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From changing leadership to new payment models, find out what to expect and how to succeed in 2016.
Healthcare spending is its slowest level of growth in 50 years, at $316 billion less than the 2013 level, according to the U.S. Department of Health and Human Services (HHS). HHS says quality has gone up as spending has decreased, with hospital-acquired injuries and infections down 17%, saving an estimated $12 billion. Finally, accountable care organizations (ACOs) now provide healthcare to one in 14 Americans, resulting in $417 million in savings for Medicare, says HHS.
But the road to better healthcare doesn’t come easy. Slow and steady is the motto for dealing with the challenges payers will face in 2016, according to industry watchdogs. Here are three things that they say should top your to-do list to ensure a successful 2016.
Don Hutton, founder of the Morgan Executive Development Institute, which specializes in executive and physician coaching and leadership development, says healthcare is going through a “transformational change” right now in terms of reimbursement and reporting, and hospital systems are also moving toward a shift in leadership.
Hutton“One of the things that is so hot right now is physician leadership,” Hutton says. “All sorts of [hospitals and health plans] are employing physicians as leaders, because of what is happening in the industry.”
Physicians have unique insight into the needs of the patient population, particularly in a climate that emphasizes value-based care over fee-for-service. Their knowledge of optimal patient outcomes and how to achieve them can aid in planning for a switch to value-based reimbursement, he says.
“What is required in today’s market is the need to make transformational changes in the way medicine in practiced without losing sight of the patient’s needs,” Hutton says. “The only group qualified to make these changes are physicians, and in order to get physicians to be involved in making those changes there must be physician leaders to lead the effort. In the past non-physicians have tried to force changes on physicians and these efforts have failed.”
Not all physicians are suited for leadership, however, and payers should carefully consider whether they have enough people, and the right people, in physician leadership roles. “Start finding your highly effective physician leaders, and if you don’t have them, train them,” Hutton says. “Lay people cannot drive this change.”
In terms of reimbursement and reporting mandates that come tied to incentives, Hutton says, this is one of those times health plans and providers may not want to finish first. “Don’t go too fast or too slow in making changes,” he says. “Go too fast, and you could get out ahead of yourself and end up bankrupt. Go too slow, and you will fall behind the curve and start losing money.”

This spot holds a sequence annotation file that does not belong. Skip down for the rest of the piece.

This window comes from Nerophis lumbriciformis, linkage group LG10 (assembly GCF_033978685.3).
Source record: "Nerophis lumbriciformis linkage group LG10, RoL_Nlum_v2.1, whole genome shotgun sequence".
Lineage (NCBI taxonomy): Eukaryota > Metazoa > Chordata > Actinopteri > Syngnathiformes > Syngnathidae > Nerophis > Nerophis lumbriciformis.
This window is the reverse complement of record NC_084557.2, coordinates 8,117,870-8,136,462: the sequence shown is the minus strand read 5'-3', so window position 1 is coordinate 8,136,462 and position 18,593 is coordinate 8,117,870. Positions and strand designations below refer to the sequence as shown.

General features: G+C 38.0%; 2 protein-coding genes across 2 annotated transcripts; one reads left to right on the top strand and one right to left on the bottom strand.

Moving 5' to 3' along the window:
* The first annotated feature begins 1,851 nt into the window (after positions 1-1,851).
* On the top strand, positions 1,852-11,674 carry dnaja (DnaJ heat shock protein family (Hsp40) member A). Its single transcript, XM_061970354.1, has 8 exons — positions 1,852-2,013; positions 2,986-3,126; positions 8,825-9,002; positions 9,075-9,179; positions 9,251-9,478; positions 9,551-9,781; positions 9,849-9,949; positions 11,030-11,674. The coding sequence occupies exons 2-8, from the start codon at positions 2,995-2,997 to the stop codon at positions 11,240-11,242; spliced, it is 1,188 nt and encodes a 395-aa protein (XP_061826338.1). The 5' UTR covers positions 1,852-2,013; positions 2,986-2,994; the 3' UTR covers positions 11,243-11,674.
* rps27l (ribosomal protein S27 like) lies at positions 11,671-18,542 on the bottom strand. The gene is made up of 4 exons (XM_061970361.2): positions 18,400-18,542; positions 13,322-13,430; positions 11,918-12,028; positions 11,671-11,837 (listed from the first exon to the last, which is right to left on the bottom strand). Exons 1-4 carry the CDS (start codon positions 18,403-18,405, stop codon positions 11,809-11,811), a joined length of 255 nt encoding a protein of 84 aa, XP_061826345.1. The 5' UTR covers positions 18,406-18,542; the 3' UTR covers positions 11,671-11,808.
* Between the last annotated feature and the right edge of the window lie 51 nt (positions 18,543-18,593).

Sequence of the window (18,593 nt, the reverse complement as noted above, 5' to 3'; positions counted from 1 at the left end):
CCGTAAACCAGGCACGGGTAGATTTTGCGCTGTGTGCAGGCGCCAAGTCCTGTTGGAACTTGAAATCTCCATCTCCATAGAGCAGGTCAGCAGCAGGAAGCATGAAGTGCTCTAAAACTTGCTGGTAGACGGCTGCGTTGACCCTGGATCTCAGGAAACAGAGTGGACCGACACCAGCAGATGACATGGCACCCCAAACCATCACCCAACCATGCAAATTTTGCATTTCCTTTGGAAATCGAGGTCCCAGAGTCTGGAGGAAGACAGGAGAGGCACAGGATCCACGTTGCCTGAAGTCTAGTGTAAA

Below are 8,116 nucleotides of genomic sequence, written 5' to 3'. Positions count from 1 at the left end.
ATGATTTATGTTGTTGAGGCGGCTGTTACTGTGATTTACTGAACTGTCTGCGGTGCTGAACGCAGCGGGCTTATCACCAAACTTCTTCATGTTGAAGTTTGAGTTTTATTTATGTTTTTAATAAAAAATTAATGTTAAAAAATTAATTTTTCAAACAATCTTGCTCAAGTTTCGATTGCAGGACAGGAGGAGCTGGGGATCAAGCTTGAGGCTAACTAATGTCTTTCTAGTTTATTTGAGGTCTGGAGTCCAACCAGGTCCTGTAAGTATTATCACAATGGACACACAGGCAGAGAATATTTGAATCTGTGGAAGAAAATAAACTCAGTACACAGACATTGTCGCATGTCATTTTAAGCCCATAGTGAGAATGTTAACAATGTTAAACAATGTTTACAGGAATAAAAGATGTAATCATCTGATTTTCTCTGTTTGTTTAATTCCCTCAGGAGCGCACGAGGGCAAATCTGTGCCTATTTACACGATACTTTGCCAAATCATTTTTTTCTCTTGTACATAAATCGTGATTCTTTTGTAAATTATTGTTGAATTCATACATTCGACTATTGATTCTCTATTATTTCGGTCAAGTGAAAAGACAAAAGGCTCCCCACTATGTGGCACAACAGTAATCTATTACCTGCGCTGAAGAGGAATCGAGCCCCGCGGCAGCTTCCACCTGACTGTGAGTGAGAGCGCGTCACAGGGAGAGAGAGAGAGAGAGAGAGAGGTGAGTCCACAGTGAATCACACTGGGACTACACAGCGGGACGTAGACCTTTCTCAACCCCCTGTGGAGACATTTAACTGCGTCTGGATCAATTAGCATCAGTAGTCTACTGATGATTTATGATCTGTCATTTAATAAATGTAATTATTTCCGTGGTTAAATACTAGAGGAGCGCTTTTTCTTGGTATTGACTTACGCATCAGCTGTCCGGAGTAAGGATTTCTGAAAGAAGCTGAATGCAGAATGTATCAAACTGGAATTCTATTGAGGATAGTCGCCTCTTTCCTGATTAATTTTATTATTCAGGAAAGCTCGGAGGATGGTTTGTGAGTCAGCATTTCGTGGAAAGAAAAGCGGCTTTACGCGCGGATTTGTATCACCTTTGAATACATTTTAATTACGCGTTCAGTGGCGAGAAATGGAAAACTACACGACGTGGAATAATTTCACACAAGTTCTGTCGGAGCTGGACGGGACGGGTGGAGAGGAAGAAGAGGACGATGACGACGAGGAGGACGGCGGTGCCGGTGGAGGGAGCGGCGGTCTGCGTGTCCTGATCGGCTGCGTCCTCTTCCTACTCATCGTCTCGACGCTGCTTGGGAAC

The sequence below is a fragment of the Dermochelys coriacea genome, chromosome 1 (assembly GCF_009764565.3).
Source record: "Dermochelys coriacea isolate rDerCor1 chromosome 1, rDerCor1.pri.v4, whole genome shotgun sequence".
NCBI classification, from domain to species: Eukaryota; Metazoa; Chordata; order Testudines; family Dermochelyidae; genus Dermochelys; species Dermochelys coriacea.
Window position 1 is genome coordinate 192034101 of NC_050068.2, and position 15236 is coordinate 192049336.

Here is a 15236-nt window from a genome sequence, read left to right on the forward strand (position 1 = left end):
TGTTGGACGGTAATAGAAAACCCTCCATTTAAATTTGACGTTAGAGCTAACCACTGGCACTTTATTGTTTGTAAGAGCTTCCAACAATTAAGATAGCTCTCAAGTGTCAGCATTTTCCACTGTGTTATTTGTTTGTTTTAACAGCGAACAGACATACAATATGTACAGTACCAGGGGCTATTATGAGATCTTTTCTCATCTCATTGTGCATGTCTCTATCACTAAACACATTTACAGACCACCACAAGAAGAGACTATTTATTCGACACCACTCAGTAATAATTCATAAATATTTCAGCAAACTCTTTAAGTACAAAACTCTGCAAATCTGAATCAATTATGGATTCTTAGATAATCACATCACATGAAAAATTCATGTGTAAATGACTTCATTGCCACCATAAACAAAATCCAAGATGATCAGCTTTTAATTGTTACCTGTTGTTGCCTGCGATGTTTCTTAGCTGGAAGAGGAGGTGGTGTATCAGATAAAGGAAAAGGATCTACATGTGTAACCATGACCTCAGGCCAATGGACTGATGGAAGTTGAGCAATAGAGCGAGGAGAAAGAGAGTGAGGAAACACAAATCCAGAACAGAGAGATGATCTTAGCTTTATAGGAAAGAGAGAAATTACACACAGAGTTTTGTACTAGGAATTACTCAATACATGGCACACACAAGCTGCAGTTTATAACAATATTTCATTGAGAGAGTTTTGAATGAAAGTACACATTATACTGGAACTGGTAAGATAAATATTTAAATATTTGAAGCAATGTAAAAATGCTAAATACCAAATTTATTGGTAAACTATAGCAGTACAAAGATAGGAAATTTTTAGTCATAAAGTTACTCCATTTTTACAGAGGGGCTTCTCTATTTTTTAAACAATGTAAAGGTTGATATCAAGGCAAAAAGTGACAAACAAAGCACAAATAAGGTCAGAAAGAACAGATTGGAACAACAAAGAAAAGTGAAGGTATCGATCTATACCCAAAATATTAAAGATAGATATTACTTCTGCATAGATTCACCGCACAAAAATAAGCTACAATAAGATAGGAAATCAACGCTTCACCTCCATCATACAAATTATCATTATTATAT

In tackling a move away from fee-for-service payments into value-based and bundled payments, Hutton recommends that payers balance both payment types for awhile.
“As you move into bundled payments, do your homework well, know what you need to do and know how to execute it,” he says.
Orthopedics and cardiovascular services are both popular areas for payment reform right now, but Hutton says advance planning is key.
“Make sure you prepare your organization well before you go into it. Learning as you go through it can be very painful,” he says. “Make sure you have all the processes, systems and written agreements in place, and make sure everyone understands their part.”
Hutton also recommends keeping an eye on the long-term prize, rather than short-term fixes. “We watch people get into bundled payments, couldn’t make it work and get out,” he says. “They spent a lot of money getting in and then lost a lot.”
A better practice when problems arise, he says, is to reevaluate the system and make adjustments. “Even if it starts to bog down, don’t jump out to quickly,” he says. “Analyze the situation and look at what needs to change to make it work.”
One of the biggest aspects of healthcare reform is the shift to value-based reimbursement, but Marc O’Connor, chief operating officer for Curant Health, a medication management company says it’s not always clear what that entails. Healthcare organizations, he says, should define what “value” means to their organization, and make sure that definition is shared across the entire company or system. In all the literature and guidance about healthcare reform, there is no definition of what “value” means, and it is up to each provider to determine what value means to their own organization in terms of outcomes and goal-setting.
For health systems especially, it's critical to make sure all of the physicians are aware of how their pay will be tied to cost and quality, and what performance measures they will need to meet, says Hutton. “It’s all tied to value-based purchasing,” he says. “Make sure that everyone is agreed and aligned with what the incentives will be on payment, quality, and outcome. Physicians have a lot at stake in healthcare reforms, and 80% of their revenue is at risk."
The Medicare Access and CHIP Reauthorization Act was signed into law in April. The Act included plans to replace the sustainable growth rate (SGR) formula. While the act includes several changes to further propel the shift toward value-based reimbursement, O’Connor says it lacks a clear definition of what value really means.
“The definition of ‘value’ within the legislation, or the healthcare realm in its entirety for that matter, is not as clearly defined as it needs to be yet,” he says. “At Curant Health, we define value by the simple equation outcomes divided by costs. Returning to this equation when presented with complex situations and difficult decisions helps bring greater clarity to the situation while keeping the patient at the center of the conversation.”
Rachael Zimlich is a writerin Columbia Station, Ohio.